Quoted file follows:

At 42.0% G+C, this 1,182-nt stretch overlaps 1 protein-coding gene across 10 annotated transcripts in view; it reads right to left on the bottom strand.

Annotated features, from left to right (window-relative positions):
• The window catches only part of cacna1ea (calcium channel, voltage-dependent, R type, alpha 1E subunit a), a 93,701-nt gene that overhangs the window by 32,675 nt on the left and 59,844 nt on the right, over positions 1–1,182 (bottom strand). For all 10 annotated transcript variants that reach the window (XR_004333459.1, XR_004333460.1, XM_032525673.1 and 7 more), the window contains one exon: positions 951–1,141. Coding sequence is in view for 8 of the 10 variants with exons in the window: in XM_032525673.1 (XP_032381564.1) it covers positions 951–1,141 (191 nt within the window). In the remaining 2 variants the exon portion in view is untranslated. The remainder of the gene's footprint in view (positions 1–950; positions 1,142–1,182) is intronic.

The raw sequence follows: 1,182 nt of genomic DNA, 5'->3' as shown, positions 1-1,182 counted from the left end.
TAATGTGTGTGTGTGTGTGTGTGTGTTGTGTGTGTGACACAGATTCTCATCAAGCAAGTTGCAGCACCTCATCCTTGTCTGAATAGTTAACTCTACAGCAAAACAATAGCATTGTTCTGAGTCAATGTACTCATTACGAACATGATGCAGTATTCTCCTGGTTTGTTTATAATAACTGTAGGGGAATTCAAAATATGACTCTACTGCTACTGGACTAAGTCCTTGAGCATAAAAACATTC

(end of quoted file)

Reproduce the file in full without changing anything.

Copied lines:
At 42.0% G+C, this 1,182-nt stretch overlaps 1 protein-coding gene across 10 annotated transcripts in view; it reads right to left on the bottom strand.

Annotated features, from left to right (window-relative positions):
• The window catches only part of cacna1ea (calcium channel, voltage-dependent, R type, alpha 1E subunit a), a 93,701-nt gene that overhangs the window by 32,675 nt on the left and 59,844 nt on the right, over positions 1–1,182 (bottom strand). For all 10 annotated transcript variants that reach the window (XR_004333459.1, XR_004333460.1, XM_032525673.1 and 7 more), the window contains one exon: positions 951–1,141. Coding sequence is in view for 8 of the 10 variants with exons in the window: in XM_032525673.1 (XP_032381564.1) it covers positions 951–1,141 (191 nt within the window). In the remaining 2 variants the exon portion in view is untranslated. The remainder of the gene's footprint in view (positions 1–950; positions 1,142–1,182) is intronic.

The raw sequence follows: 1,182 nt of genomic DNA, 5'->3' as shown, positions 1-1,182 counted from the left end.
TAATGTGTGTGTGTGTGTGTGTGTGTTGTGTGTGTGACACAGATTCTCATCAAGCAAGTTGCAGCACCTCATCCTTGTCTGAATAGTTAACTCTACAGCAAAACAATAGCATTGTTCTGAGTCAATGTACTCATTACGAACATGATGCAGTATTCTCCTGGTTTGTTTATAATAACTGTAGGGGAATTCAAAATATGACTCTACTGCTACTGGACTAAGTCCTTGAGCATAAAAACATTC